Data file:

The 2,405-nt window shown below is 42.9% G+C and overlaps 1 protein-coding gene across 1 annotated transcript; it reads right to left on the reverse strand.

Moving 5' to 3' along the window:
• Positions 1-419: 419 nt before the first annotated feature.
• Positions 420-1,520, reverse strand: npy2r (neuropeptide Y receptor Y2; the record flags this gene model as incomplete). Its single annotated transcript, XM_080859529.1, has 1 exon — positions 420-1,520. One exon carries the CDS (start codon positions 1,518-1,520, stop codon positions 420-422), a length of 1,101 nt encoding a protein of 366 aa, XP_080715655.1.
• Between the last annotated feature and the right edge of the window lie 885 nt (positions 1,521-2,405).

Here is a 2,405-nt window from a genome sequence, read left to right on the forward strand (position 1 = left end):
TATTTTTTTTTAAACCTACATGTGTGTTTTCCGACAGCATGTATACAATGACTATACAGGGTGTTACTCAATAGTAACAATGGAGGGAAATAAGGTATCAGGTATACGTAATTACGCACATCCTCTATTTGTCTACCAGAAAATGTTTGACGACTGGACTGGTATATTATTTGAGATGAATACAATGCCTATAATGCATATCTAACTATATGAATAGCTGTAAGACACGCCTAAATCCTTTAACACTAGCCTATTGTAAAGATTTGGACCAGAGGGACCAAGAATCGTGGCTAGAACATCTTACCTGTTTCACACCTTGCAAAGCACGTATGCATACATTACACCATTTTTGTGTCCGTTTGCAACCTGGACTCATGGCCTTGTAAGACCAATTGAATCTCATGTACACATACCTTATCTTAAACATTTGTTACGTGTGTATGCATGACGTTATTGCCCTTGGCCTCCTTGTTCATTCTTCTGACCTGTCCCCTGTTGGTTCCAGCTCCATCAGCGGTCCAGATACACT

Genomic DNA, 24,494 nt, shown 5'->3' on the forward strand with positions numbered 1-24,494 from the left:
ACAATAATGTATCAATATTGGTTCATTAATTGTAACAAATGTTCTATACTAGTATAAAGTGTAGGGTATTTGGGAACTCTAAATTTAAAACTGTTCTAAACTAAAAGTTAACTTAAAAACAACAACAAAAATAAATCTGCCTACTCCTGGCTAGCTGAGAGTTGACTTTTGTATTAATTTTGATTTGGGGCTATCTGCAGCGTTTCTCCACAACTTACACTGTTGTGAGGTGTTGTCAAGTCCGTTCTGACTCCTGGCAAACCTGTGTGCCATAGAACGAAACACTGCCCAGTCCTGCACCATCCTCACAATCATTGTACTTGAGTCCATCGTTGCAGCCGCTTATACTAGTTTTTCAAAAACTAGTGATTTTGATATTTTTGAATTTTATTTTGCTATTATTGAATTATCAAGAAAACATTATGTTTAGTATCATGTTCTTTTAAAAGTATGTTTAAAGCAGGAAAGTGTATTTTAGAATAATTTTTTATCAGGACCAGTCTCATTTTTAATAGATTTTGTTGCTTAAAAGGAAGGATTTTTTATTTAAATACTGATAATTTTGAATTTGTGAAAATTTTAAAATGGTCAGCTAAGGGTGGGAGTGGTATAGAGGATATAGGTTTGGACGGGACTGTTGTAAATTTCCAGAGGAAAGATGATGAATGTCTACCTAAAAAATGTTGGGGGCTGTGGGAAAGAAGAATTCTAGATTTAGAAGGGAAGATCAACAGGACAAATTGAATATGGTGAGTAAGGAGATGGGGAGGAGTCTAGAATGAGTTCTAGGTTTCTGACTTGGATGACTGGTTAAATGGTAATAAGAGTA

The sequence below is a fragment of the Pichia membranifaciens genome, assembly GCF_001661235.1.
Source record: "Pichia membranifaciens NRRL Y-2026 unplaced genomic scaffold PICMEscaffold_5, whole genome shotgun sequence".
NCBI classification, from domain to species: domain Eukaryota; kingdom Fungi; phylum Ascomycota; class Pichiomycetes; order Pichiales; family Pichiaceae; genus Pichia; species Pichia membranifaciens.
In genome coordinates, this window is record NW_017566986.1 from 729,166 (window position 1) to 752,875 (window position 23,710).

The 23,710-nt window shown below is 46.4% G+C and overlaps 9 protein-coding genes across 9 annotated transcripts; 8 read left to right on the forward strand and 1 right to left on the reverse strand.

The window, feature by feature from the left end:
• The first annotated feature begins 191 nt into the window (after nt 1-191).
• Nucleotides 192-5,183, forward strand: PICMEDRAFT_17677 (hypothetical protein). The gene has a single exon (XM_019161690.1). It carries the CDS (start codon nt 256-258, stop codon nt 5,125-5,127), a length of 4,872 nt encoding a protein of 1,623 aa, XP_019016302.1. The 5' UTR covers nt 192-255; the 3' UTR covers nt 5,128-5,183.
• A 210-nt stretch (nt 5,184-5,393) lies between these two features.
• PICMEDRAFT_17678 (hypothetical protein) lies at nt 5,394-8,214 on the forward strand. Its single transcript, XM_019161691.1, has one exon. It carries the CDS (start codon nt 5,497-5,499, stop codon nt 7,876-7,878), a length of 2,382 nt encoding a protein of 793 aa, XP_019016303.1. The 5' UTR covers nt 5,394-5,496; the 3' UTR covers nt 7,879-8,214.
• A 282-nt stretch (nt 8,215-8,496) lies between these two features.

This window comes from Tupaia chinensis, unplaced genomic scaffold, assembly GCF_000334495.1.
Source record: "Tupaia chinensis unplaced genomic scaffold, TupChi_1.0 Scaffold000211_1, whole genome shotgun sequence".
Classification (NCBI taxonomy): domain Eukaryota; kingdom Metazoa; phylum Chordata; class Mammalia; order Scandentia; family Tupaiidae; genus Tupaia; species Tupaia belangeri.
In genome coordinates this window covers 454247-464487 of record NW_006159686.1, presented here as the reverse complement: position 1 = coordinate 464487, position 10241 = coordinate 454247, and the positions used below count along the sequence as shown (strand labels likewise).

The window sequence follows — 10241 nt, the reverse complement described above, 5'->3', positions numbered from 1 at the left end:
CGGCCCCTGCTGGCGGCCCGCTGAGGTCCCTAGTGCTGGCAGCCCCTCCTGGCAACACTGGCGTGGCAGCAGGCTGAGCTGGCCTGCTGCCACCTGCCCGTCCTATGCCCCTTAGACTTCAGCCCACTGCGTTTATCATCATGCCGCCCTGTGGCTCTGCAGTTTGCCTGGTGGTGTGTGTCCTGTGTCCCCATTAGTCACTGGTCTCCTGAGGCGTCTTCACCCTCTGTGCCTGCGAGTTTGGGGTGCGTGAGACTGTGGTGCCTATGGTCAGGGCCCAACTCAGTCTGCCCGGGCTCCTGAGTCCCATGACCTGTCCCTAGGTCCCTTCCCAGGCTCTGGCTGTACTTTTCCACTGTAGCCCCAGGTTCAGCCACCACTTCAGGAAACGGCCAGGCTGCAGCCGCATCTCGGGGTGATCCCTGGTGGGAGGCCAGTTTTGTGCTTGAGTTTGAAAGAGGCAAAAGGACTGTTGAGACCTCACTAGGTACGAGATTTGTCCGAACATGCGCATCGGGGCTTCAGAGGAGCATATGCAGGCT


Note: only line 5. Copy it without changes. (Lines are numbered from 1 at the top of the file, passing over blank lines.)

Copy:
• Between the last annotated feature and the right edge of the window lie 885 nt (positions 1,521-2,405).